The Parashot preceding Parashat Terumah – Jethro and Mishpatim are very dramatic. Moses on Mt. Sinai, The Ten Commandments, the Golden Calf, fire, Pillar of cloud, and the voice of God. After these dramatic events we find in Parashat Terumah a description of an ordinary day. Moses is commanded by God to build the Tabernacle using donations from the Israelites. The Tabernacle is to be a man-made tent made of sea cows skins. This command is follow by a detailed description of the Tabernacle and it’s content and tools – God forbids Moses to change any of the instructions given – ” Make this tabernacle and all its furnishings exactly like the pattern I will show you” (Exodus, 25, 9) . Sometimes, while reading this chapter I feel as if it is the most ordinary request. It resembles giving a description to a craftsman in order to get an artifact without allowing him to take part in the process and improvise or ad some ideas of his own. As I said already – just another ordinary day.
In addition to the Tabernacle God give the order to make the Ark of Covenant, the Menorah, the Mercy seat and the table of showbread. It is very interesting to notice that the Menorah is the only one of these artifacts that became known all over the world as the symbol for Judaism. The Menorah as a symbol became important already during the Byzantine period. The other well known symbol – The Star of David – started to gain importance only during the 19th century.
Allegedly we can find in Parashat Terumah a reliable description of the Menorah that used to stand in the Tabernacle and later in the temple in Shiloh and in the one in Jerusalem: ” Six branches are to extend from the sides of the lampstand—three on one side and three on the other. Three cups shaped like almond flowers with buds and blossoms are to be on one branch, three on the next branch, and the same for all six branches extending from the lampstand” (Exodus, 25, 32-33). The full description is even more detailed but it leaves us wondering about many aspects of its appearance: How did the base of the Menorah look like? How do flowers with buds look like? Were the branches of the Menorah straight or bent? If it only stayed one of many artifacts in the Temple I suppose the above questions would interest only a small group of people deeply invested in the Halacha, however the Menorah is much more then an artifact of the Temple and the debate about it’s appearance became an issue of interest all over the Jewish world. Many words were written about the issue and every important adjudicator referred to the question. Maimonides for example thought that the branches of the Menorah were straight and even added a small doodle to explain his opinion about the appearance of the Menorah. We who would like to learn more about this debate have to go and walk the streets of Jerusalem in order to see for ourselves.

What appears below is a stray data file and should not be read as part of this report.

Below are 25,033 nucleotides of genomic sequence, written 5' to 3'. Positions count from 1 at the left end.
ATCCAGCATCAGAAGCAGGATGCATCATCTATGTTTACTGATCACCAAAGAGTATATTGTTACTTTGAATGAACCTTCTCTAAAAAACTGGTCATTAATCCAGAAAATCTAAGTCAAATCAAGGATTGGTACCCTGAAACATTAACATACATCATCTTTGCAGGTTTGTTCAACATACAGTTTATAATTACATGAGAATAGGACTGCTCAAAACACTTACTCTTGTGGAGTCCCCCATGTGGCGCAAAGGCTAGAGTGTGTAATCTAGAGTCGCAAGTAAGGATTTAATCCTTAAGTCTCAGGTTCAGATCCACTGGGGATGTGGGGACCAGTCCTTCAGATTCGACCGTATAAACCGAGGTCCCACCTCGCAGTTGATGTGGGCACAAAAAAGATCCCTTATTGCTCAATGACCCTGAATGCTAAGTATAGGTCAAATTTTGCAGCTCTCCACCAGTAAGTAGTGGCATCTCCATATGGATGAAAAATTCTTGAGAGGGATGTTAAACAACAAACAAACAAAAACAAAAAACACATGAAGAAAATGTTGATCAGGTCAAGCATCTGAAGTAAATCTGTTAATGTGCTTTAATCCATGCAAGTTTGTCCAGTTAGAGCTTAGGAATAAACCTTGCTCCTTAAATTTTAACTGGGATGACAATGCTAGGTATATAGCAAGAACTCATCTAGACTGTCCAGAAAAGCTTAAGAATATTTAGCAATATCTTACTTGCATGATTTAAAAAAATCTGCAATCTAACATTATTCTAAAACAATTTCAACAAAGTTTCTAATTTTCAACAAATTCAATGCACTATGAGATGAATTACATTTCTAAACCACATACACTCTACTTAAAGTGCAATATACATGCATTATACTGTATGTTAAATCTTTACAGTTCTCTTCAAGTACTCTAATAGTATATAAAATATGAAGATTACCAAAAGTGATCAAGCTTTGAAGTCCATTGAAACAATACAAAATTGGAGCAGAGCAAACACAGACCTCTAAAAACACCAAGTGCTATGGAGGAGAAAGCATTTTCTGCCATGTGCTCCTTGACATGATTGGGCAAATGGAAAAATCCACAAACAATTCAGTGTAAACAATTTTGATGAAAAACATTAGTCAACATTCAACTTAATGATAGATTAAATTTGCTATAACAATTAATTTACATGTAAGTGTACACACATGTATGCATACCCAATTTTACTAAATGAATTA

The most ancient references we have of the Menorah are from the second Temple period. Prof. Israel L. Levine lists in his article about the Menorah and it’s meaning four references. The most interesting reference in my opinion is the one found in the excavations of the upper city of Jerusalem by Nahman Avigad after the Six-day war. This was the golden age of Israeli archeology. Archeologists like Yigael Yadin becam well known celebrities and the newspaper headline often dealt with the amazing discoveries that were made in the different sites. The most celebrated excavation of the time was the extensive excavations of Nahman Avigad in the Jewish quarter of the old city of Jerusalem. Avigad uncovered the Broad Wall and the Cardo but also the houses of the upper city of Jerusalem. Only four meters under the houses of the present Jewish quarter Avigad uncovered the houses of the high society of Jerusalem among them were many priests. These people lived in Jerusalem in the Herodian period and to be more accurate towards the end of the first century B.C. The findings were spectacular: great houses, ritual baths and magnificent mosaics a glass vase made in the workshop of well known Sidon craftsman ‘ennion’ and much more. You can find most of the artifacts when visiting the Herodian quarter site in the heart of the Jewish quarter.